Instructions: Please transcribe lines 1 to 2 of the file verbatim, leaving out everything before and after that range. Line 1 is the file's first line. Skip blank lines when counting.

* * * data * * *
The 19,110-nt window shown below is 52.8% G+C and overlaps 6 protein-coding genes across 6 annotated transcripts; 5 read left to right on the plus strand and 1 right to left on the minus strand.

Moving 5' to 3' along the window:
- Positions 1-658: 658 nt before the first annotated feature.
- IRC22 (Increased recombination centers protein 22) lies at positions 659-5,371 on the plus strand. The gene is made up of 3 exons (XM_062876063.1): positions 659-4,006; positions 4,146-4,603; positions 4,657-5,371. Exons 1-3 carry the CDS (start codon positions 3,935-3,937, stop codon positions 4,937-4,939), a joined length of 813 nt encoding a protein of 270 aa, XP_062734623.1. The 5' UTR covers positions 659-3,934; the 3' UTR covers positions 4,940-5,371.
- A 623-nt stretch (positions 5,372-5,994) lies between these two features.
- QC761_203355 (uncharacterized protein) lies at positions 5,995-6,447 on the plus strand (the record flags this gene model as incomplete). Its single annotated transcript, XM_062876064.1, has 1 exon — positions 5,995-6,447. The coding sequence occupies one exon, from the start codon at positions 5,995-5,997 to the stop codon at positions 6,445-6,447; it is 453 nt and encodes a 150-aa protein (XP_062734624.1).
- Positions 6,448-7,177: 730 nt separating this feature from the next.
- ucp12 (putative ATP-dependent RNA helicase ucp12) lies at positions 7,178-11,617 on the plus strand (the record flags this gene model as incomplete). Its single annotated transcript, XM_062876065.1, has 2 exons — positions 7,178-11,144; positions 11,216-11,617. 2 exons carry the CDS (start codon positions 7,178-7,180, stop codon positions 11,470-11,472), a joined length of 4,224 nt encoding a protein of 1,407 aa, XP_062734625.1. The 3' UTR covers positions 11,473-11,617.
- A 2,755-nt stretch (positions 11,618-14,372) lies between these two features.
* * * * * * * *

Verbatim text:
The 19,110-nt window shown below is 52.8% G+C and overlaps 6 protein-coding genes across 6 annotated transcripts; 5 read left to right on the plus strand and 1 right to left on the minus strand.

Moving 5' to 3' along the window: